[swift-users] Crash with swift_weakLoadStrong in the stack
gparker at apple.com
Mon Feb 13 19:22:57 CST 2017
Ah, it's 32-bit iOS. (I assumed i386 or x86_64 from the unaligned instruction addresses, but forgot that 32-bit ARM can have those too.) The small-looking addresses are okay, then.
That +437720 is still bogus. Ordinarily a symbol with a large offset means that the code was actually in some other function, but there was no symbol available for that other function. In such cases the symbolicator picks the closest symbol available; the large offset means that other symbol was far away. In this case that offset is larger than the address itself, which is impossible. Something in that frame was calculated incorrectly.
You may get better answers from Crashlytics about this. It looks suspiciously like an incorrect backtrace and/or incorrect symbolication of the backtrace.
> On Feb 13, 2017, at 4:25 PM, Jon Shier <jon at jonshier.com> wrote:
> These crashes are uploaded from device, namely an iPad 4 (running the app in compatibility mode) uploaded through Crashlytics and then downloaded from there. I haven’t been able to reproduce the crash and so I haven’t seen a raw dump. Here’s the full crash stack, redacted, from an iPad 4 running iOS 10.1.1 (this is an iOS 10+ app).
> #0. Crashed: com.apple.main-thread
> 0 App 0x665ac Controller.handleSomeNotification(SomeNotification) -> () (Controller.swift:92)
> 1 libswiftCore.dylib 0x131854f swift_unknownWeakLoadStrong + 10
> 2 App 0x65cfc Controller.handleFinishSomeNotification(Notification) -> () (Controller.swift)
> 3 App 0x65dd8 @objc Controller.handleSomeOtherNotification(Notification) -> () + 437720
> 4 CoreFoundation 0x1bafa761 __CFNOTIFICATIONCENTER_IS_CALLING_OUT_TO_AN_OBSERVER__ + 10
> 5 CoreFoundation 0x1bafa09d _CFXRegistrationPost + 386
> 6 CoreFoundation 0x1baf9e81 ___CFXNotificationPost_block_invoke + 40
> 7 CoreFoundation 0x1bb5581d -[_CFXNotificationRegistrar find:object:observer:enumerator:] + 1188
> 8 CoreFoundation 0x1ba5a09d _CFXNotificationPost + 540
> 9 App 0x15b004 specialized specialized NotificationCenter.post<A> (A, forName : NSNotification.Name) -> () (Notifications.swift)
> 10 App 0x8d6f4 SomeListener.(post(SomeNotification : SomeNotification) -> ()).(closure #1) (SomeNotificationHandler.swift)
> 11 App 0x96318 partial apply for SomeListener.(post(SomeNotification : SomeNotification) -> ()).(closure #1) (SomeNotificationHandler.swift)
> 12 libdispatch.dylib 0x1b1f5097 _dispatch_call_block_and_release + 10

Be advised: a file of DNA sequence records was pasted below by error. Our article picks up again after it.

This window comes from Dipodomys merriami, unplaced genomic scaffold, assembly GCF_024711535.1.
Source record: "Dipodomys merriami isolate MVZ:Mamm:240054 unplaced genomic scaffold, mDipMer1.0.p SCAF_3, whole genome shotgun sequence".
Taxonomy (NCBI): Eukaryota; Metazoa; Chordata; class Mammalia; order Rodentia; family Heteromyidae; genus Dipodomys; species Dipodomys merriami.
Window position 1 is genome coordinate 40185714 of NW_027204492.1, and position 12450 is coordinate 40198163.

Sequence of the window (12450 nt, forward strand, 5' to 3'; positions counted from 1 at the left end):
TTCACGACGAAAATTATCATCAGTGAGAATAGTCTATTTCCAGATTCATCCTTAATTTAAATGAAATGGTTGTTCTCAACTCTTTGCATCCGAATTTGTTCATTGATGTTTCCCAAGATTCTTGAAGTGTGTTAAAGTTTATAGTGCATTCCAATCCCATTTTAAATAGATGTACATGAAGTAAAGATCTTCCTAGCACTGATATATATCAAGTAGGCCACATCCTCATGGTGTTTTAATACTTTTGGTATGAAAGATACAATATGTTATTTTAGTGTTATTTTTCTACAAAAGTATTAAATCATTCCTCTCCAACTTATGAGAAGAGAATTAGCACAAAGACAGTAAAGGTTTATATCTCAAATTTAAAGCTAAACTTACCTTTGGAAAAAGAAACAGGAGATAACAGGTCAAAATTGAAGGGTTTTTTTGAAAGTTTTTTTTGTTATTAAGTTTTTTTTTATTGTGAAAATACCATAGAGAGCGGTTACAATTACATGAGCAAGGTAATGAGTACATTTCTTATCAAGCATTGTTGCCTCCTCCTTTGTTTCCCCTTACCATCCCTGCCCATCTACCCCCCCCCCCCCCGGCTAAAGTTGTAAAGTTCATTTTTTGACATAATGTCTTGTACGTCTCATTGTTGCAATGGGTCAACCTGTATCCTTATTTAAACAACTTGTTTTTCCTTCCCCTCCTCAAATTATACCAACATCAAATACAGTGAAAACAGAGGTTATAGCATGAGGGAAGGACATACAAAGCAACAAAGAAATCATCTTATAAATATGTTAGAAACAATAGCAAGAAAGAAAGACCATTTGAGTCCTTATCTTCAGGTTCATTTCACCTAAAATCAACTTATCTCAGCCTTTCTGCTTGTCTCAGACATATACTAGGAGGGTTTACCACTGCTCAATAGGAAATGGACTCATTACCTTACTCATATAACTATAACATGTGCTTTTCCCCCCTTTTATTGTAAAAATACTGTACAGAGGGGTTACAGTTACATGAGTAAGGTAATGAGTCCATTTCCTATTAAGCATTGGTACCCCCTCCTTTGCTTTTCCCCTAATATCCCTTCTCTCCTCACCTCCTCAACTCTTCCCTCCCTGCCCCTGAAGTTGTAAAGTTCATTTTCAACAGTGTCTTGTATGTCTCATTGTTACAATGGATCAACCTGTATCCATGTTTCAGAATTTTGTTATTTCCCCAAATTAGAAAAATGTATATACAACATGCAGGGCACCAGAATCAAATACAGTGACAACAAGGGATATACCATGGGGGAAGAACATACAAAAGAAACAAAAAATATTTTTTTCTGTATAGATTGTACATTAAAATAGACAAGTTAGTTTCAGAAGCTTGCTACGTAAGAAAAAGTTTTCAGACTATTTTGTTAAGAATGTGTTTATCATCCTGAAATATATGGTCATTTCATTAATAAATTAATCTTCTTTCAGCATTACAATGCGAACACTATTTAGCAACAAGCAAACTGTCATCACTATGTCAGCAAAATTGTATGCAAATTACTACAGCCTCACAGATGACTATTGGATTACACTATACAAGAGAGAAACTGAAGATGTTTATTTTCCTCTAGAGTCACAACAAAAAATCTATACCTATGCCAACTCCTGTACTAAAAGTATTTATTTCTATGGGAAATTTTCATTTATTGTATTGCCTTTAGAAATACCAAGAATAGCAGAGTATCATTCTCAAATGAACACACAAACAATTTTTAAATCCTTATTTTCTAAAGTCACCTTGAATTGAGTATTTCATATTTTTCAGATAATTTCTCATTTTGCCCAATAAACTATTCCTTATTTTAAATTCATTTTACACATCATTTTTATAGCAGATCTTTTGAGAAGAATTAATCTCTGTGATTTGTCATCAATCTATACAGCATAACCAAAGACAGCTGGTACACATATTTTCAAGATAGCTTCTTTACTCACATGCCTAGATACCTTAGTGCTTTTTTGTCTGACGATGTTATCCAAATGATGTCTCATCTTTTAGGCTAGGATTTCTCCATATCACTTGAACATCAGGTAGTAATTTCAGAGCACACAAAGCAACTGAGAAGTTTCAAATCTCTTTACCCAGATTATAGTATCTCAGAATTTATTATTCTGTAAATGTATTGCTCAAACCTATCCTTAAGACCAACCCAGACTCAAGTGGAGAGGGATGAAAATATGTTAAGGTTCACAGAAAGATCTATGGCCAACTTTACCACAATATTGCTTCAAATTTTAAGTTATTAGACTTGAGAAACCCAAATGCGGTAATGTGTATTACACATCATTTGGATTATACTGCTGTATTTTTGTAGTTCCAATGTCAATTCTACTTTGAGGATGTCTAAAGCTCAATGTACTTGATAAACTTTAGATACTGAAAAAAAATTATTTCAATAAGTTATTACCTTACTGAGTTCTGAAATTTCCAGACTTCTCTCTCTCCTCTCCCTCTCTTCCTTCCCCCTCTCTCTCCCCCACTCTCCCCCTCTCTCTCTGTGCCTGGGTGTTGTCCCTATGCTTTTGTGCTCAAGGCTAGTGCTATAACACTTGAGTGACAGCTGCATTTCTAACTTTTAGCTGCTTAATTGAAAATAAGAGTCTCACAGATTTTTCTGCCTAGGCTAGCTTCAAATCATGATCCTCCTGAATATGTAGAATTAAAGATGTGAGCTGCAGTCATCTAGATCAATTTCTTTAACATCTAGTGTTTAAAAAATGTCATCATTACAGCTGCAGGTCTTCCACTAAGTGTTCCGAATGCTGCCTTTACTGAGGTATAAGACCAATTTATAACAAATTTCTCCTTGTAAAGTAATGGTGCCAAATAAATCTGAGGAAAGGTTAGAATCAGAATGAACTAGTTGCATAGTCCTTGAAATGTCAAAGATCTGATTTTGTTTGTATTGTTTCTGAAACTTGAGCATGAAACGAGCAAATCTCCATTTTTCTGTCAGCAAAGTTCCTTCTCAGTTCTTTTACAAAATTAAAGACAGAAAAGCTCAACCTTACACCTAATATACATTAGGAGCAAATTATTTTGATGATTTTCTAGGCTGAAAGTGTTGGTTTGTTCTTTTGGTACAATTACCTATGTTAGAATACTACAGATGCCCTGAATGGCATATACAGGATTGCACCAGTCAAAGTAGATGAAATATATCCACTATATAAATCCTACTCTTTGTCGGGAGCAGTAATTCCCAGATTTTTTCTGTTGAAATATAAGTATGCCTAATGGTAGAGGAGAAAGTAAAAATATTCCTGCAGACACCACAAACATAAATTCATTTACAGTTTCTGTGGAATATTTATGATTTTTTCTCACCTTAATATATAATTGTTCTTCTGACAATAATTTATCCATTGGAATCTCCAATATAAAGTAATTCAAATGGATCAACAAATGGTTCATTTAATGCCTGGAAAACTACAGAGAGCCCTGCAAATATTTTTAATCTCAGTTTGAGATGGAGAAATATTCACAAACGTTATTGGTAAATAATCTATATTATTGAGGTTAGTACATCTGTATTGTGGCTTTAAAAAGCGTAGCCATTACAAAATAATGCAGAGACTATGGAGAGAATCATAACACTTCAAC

> 13 libdispatch.dylib 0x1b1f5083 _dispatch_client_callout + 22
> 14 libdispatch.dylib 0x1b1f95fd _dispatch_main_queue_callback_4CF + 890
> 15 CoreFoundation 0x1bb0aa17 __CFRUNLOOP_IS_SERVICING_THE_MAIN_DISPATCH_QUEUE__ + 8
> 16 CoreFoundation 0x1bb08cff __CFRunLoopRun + 1422
> 17 CoreFoundation 0x1ba58073 CFRunLoopRunSpecific + 486
> 18 CoreFoundation 0x1ba57e81 CFRunLoopRunInMode + 104
> 19 GraphicsServices 0x1d204bfd GSEventRunModal + 156
> 20 UIKit 0x20c0c82f -[UIApplication _run] + 574
> 21 UIKit 0x20c06f61 UIApplicationMain + 150
> 22 App 0x4bc38 main (AppDelegate.swift:12)
> 23 libdispatch.dylib 0x1b22250b (Missing)
> Essentially I have a listener waiting on a background queue for a push notification to come in, which then repackages the payload into a Notification using a generic convenience method I wrote, and posted onto the main queue. Controller is listening for this two separate notifications, one of which is the SomeNotification. But the @objc method in there is the selector for the other notification, SomeOther. There should be no path between 3 and 2 in the stack, and there are no weak references I can see, except perhaps the implicit ones from NotificationCenter. Badly resymbolicated log? Is that even possible?
>> On Feb 13, 2017, at 6:52 PM, Greg Parker <gparker at apple.com <mailto:gparker at apple.com>> wrote:
>>> On Feb 13, 2017, at 12:18 PM, Jon Shier via swift-users <swift-users at swift.org <mailto:swift-users at swift.org>> wrote:
>>> Swift Users:
>>> I’m currently seeing a crash in my iOS app that has no apparent cause, but a bit of Swift runtime machinery in the stack has me confused.
>>> #0. Crashed: com.apple.main-thread
>>> 0 App 0x665ac Controller.handleOtherNotification(Notification) -> () (Controller.swift:92)
>>> 1 libswiftCore.dylib 0x131854f swift_unknownWeakLoadStrong + 10
>>> 2 App 0x65cfc Controller.handleFinish(Notification) -> () (Controller.swift)
>>> 3 App 0x65dd8 @objc Controller.handleNotification(Notification) -> () + 437720
>>> Controller.swift: 92 is a call to a custom UIView subclass method that takes an optional date contained extracted from the notification. Any idea what the core callout would be due to? There are no weak or unknown values being used here. Once the notification observers are called it’s all internal to Controller.
>>> One thing I just noticed is that the line at 3 is the selector for a different notification, which should lead down the path see from 2 onward. It’s redacted and so not easy to see, but in Controller, there’s no path that leads from handleNotification to handleFinish.
>> That backtrace does look strange. Even if there were some surprising call to swift_unknownWeakLoadStrong() in handleFinish(), there's no way that swift_unknownWeakLoadStrong() would call handleOtherNotification().
>> (swift_unknownWeakLoadStrong + 10 is the instruction after a call, assuming you're on 64-bit iOS simulator, but that call is to swift::isNativeSwiftWeakReference() which itself doesn't call anything.)
>> Also, in frame 3, the byte offset from the start of handleNotification() is larger than the address itself. And all of these addresses look too small if you're on 64-bit.
>> Where did this backtrace come from? Do you have a crash log as generated by the OS?
>> Greg Parker gparker at apple.com <mailto:gparker at apple.com> Runtime Wrangler
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